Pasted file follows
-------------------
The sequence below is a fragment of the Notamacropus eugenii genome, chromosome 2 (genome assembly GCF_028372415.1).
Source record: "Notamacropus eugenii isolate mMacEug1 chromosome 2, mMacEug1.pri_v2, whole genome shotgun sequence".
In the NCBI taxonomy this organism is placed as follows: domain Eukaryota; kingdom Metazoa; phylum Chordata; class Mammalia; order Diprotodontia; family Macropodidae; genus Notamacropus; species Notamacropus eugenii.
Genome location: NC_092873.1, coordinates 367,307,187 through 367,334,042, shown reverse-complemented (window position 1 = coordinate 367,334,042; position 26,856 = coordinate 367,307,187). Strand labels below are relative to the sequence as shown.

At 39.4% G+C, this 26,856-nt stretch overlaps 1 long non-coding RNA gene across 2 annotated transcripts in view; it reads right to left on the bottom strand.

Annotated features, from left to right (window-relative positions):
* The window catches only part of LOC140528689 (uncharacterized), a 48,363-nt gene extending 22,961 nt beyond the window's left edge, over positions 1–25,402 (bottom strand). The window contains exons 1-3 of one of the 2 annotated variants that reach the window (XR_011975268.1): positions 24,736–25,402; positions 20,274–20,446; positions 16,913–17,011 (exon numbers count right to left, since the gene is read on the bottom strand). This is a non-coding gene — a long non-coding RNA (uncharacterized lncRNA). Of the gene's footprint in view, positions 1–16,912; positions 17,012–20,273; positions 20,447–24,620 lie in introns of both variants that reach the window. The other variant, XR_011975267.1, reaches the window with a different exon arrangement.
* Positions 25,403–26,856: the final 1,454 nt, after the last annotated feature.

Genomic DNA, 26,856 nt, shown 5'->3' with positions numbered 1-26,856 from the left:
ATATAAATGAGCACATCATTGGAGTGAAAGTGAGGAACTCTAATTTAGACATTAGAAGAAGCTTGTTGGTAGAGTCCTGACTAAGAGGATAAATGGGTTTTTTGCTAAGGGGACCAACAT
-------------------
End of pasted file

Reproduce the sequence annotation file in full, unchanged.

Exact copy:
The sequence below is a fragment of the Notamacropus eugenii genome, chromosome 2 (genome assembly GCF_028372415.1).
Source record: "Notamacropus eugenii isolate mMacEug1 chromosome 2, mMacEug1.pri_v2, whole genome shotgun sequence".
In the NCBI taxonomy this organism is placed as follows: domain Eukaryota; kingdom Metazoa; phylum Chordata; class Mammalia; order Diprotodontia; family Macropodidae; genus Notamacropus; species Notamacropus eugenii.
Genome location: NC_092873.1, coordinates 367,307,187 through 367,334,042, shown reverse-complemented (window position 1 = coordinate 367,334,042; position 26,856 = coordinate 367,307,187). Strand labels below are relative to the sequence as shown.

At 39.4% G+C, this 26,856-nt stretch overlaps 1 long non-coding RNA gene across 2 annotated transcripts in view; it reads right to left on the bottom strand.

Annotated features, from left to right (window-relative positions):
* The window catches only part of LOC140528689 (uncharacterized), a 48,363-nt gene extending 22,961 nt beyond the window's left edge, over positions 1–25,402 (bottom strand). The window contains exons 1-3 of one of the 2 annotated variants that reach the window (XR_011975268.1): positions 24,736–25,402; positions 20,274–20,446; positions 16,913–17,011 (exon numbers count right to left, since the gene is read on the bottom strand). This is a non-coding gene — a long non-coding RNA (uncharacterized lncRNA). Of the gene's footprint in view, positions 1–16,912; positions 17,012–20,273; positions 20,447–24,620 lie in introns of both variants that reach the window. The other variant, XR_011975267.1, reaches the window with a different exon arrangement.
* Positions 25,403–26,856: the final 1,454 nt, after the last annotated feature.

Genomic DNA, 26,856 nt, shown 5'->3' with positions numbered 1-26,856 from the left:
ATATAAATGAGCACATCATTGGAGTGAAAGTGAGGAACTCTAATTTAGACATTAGAAGAAGCTTGTTGGTAGAGTCCTGACTAAGAGGATAAATGGGTTTTTTGCTAAGGGGACCAACAT